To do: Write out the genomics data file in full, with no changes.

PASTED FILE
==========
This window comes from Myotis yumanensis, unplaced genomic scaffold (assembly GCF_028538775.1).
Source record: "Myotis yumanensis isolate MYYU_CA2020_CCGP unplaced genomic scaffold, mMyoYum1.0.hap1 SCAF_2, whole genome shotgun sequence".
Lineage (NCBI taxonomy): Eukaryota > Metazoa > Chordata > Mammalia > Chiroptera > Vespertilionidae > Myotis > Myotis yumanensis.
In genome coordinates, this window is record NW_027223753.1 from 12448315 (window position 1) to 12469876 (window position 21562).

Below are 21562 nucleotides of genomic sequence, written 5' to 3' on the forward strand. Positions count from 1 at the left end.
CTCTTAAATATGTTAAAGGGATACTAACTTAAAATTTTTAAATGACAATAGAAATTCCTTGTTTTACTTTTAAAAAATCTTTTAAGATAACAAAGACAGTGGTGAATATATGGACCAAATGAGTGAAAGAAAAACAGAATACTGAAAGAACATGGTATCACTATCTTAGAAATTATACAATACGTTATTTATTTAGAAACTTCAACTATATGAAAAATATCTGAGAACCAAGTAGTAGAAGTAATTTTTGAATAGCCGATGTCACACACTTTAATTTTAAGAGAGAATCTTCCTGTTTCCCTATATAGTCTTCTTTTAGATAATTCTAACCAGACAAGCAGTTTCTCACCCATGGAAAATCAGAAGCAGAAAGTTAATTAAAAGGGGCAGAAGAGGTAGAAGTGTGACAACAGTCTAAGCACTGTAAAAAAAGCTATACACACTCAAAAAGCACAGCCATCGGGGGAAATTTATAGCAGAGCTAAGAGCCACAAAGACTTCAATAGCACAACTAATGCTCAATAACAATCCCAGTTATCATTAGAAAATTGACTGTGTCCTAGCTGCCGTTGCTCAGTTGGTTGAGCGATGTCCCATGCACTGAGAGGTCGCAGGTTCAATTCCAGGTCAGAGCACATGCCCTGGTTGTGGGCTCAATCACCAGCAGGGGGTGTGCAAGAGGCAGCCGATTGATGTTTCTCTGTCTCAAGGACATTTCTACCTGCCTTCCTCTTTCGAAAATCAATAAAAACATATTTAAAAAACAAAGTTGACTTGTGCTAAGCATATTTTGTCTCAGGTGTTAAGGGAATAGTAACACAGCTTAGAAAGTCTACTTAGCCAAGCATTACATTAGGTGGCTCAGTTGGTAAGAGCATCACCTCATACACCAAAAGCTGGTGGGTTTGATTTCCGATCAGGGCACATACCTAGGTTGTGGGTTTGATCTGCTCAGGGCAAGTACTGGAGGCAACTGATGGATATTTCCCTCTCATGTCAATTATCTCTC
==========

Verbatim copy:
This window comes from Myotis yumanensis, unplaced genomic scaffold (assembly GCF_028538775.1).
Source record: "Myotis yumanensis isolate MYYU_CA2020_CCGP unplaced genomic scaffold, mMyoYum1.0.hap1 SCAF_2, whole genome shotgun sequence".
Lineage (NCBI taxonomy): Eukaryota > Metazoa > Chordata > Mammalia > Chiroptera > Vespertilionidae > Myotis > Myotis yumanensis.
In genome coordinates, this window is record NW_027223753.1 from 12448315 (window position 1) to 12469876 (window position 21562).

Below are 21562 nucleotides of genomic sequence, written 5' to 3' on the forward strand. Positions count from 1 at the left end.
CTCTTAAATATGTTAAAGGGATACTAACTTAAAATTTTTAAATGACAATAGAAATTCCTTGTTTTACTTTTAAAAAATCTTTTAAGATAACAAAGACAGTGGTGAATATATGGACCAAATGAGTGAAAGAAAAACAGAATACTGAAAGAACATGGTATCACTATCTTAGAAATTATACAATACGTTATTTATTTAGAAACTTCAACTATATGAAAAATATCTGAGAACCAAGTAGTAGAAGTAATTTTTGAATAGCCGATGTCACACACTTTAATTTTAAGAGAGAATCTTCCTGTTTCCCTATATAGTCTTCTTTTAGATAATTCTAACCAGACAAGCAGTTTCTCACCCATGGAAAATCAGAAGCAGAAAGTTAATTAAAAGGGGCAGAAGAGGTAGAAGTGTGACAACAGTCTAAGCACTGTAAAAAAAGCTATACACACTCAAAAAGCACAGCCATCGGGGGAAATTTATAGCAGAGCTAAGAGCCACAAAGACTTCAATAGCACAACTAATGCTCAATAACAATCCCAGTTATCATTAGAAAATTGACTGTGTCCTAGCTGCCGTTGCTCAGTTGGTTGAGCGATGTCCCATGCACTGAGAGGTCGCAGGTTCAATTCCAGGTCAGAGCACATGCCCTGGTTGTGGGCTCAATCACCAGCAGGGGGTGTGCAAGAGGCAGCCGATTGATGTTTCTCTGTCTCAAGGACATTTCTACCTGCCTTCCTCTTTCGAAAATCAATAAAAACATATTTAAAAAACAAAGTTGACTTGTGCTAAGCATATTTTGTCTCAGGTGTTAAGGGAATAGTAACACAGCTTAGAAAGTCTACTTAGCCAAGCATTACATTAGGTGGCTCAGTTGGTAAGAGCATCACCTCATACACCAAAAGCTGGTGGGTTTGATTTCCGATCAGGGCACATACCTAGGTTGTGGGTTTGATCTGCTCAGGGCAAGTACTGGAGGCAACTGATGGATATTTCCCTCTCATGTCAATTATCTCTC